Here’s an animated .gif file that might help (there’s a link to the original YouTube video as well). In that image, the EM wave is traveling in the +X direction. The electric field amplitude is shown by the red vectors, and the magnetic field amplitude is shown by the blue vectors.

Note that the red and blue vectors don’t have a spatial size. Their length is field amplitude, not spatial length.

The force is real, however what I’ve considered really is the force exerted by the em wave on test particles that are held motionless by some independent correcting force (so as to ignore the effect of the magnetic field), which is obviously highly unrealistic in regards to how actual particles behave. It was mainly to give some sort of physical meaning to the oscillations of em waves. But your right in that this certainly not a good simplification for how real particles behave in the presence of em waves.

On the level of an individual photon and fundamental particles the behaviour is fundamentally quantum.

As you note, the key word is "perceivable’. This is one of many cites/sites to confirm that the retina is sensitive to single photons (although perceiving them may be a different matter).

1.A changing magnetic field creates an electrical field.
2.A changing electrical field creates a magnetic field.

See the electrical field that got created in 1 ? create ? change !.
So the electrical field in 1 is the changing electrical field in 2 , which create a magnetic field… a changing magnetic field , as in 1…

Its circular… It goes on for ever.

The speed of light in a medium is related to the properties of that medium that affect the energy of electric and magnetic fields.

μ for the vacuum permeability or magnetic constant, ε for the vacuum permittivity or electric constant, speed c = 1/√(ε μ)

Yes, which is what I tried to imply without going into with the parenthetical about the double slit experiment, but a single photon will be detected somewhere as a single interaction, so the OPs question about a photon hitting your retina with amplitute 0 doesn’t make much sense, even if interpreting the question in the most positive way.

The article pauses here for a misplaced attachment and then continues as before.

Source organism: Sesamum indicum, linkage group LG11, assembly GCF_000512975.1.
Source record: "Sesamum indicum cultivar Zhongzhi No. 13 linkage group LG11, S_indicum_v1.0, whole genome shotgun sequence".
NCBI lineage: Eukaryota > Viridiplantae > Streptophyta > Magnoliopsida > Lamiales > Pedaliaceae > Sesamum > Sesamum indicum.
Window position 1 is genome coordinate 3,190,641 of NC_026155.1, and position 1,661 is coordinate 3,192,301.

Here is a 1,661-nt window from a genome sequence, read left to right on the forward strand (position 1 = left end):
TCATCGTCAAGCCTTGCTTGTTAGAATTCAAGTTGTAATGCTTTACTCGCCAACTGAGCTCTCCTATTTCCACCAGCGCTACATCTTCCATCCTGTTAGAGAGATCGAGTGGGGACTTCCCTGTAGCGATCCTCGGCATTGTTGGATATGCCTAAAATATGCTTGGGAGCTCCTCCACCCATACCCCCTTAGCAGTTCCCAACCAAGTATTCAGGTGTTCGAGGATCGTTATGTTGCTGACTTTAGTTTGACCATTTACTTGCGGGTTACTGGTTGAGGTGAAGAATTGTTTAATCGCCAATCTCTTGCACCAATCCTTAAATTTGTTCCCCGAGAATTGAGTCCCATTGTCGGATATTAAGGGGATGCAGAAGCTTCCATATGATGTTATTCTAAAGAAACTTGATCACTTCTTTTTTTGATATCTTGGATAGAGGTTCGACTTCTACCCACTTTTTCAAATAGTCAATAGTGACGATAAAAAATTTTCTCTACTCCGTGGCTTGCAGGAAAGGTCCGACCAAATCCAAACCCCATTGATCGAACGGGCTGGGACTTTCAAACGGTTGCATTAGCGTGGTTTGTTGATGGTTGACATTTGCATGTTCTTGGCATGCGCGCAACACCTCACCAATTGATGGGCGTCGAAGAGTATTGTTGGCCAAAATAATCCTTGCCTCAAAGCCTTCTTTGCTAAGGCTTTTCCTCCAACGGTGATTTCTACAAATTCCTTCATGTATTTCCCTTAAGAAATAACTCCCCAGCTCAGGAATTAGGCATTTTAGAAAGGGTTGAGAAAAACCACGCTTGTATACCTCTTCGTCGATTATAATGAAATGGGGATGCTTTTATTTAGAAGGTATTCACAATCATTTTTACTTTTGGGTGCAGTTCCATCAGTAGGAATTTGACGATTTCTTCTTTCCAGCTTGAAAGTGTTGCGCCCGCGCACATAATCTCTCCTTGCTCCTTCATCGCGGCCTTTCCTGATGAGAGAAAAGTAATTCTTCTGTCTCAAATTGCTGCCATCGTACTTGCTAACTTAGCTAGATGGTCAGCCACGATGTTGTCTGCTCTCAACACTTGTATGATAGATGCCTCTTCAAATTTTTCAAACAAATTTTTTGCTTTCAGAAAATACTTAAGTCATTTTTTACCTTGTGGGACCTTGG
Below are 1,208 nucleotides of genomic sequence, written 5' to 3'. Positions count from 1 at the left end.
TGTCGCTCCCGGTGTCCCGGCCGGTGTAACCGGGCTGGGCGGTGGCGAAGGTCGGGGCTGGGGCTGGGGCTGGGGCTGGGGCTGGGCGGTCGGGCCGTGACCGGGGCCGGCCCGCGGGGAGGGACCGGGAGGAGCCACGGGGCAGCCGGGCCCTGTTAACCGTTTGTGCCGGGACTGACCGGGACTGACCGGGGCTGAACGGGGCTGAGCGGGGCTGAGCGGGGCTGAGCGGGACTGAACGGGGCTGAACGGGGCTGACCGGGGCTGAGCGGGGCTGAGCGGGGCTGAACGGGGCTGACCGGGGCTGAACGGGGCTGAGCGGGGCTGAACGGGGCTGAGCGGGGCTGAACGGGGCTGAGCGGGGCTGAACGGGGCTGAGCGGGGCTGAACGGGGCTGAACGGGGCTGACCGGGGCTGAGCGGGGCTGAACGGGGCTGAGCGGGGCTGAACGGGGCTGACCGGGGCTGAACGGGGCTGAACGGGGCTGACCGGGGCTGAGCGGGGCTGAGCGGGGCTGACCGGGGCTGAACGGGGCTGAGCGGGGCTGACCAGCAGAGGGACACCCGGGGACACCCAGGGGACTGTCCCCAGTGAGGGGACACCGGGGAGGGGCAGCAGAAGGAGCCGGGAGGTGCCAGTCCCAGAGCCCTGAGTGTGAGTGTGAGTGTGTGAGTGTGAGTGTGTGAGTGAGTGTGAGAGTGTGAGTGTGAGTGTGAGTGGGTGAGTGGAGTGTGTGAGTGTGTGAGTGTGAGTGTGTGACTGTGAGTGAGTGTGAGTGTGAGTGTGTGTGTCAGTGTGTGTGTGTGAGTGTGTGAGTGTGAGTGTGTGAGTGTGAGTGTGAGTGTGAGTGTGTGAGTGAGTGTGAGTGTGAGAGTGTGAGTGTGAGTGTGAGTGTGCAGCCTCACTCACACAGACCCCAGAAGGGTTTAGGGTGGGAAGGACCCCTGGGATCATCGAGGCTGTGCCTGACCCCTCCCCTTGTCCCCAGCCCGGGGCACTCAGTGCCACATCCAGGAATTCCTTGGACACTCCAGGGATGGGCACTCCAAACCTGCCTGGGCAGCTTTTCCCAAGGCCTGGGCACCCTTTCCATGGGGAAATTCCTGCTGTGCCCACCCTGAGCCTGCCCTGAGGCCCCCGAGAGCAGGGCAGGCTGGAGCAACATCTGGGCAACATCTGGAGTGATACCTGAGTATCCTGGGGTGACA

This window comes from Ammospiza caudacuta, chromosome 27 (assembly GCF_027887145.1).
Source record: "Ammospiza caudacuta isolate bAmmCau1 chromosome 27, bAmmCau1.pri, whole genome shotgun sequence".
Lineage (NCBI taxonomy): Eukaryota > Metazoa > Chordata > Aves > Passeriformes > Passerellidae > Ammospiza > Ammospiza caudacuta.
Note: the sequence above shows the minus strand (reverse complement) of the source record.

Yes and no. A single photon will be detected in a particular place as a single interaction only if you set out to so detect it. If you don’t, then the photon will appear to be following all possible paths simultaneously – i.e.- it will be acting as a wave. This is why the double slit experiment produces an interference pattern even when light is emitted one photon at a time.

Could it be a function of charges attracting and repelling, like in a capacitor?

Or is the OP asking about the medium for carrying this effect?

Actually, I think the human retina is capable of detecting single photons under the right conditions (although they are conditions that are unlikely ever to arise outside a laboratory).

In the context of talking about rods, as you were, that is pretty misleading. Rods are all the same and, unlike cones, don’t care much about frequency (so long as it is within the visible spectrum that they are sensitive to).

That, though, is true. I think all our sense organs, and certainly the eyes, are concerned with changes in stimuli over time rather than intensity at any instant.

See KarlGauss’ (accurate) interpretation the meaning.

Sorry, meant photoreceptors in general, yes. But rods are certainly responsive to light with a peak of ~500nm. It’s just that that doesn’t translate to a blue-green percept. But a photon outside of the “acceptable” range isn’t going to be interpreted like a different wavelength. I mean, doesn’t a red light just not affect S photopsin (or not much), rather than something in the cone itself or further on that ignores the “bad” stimulus?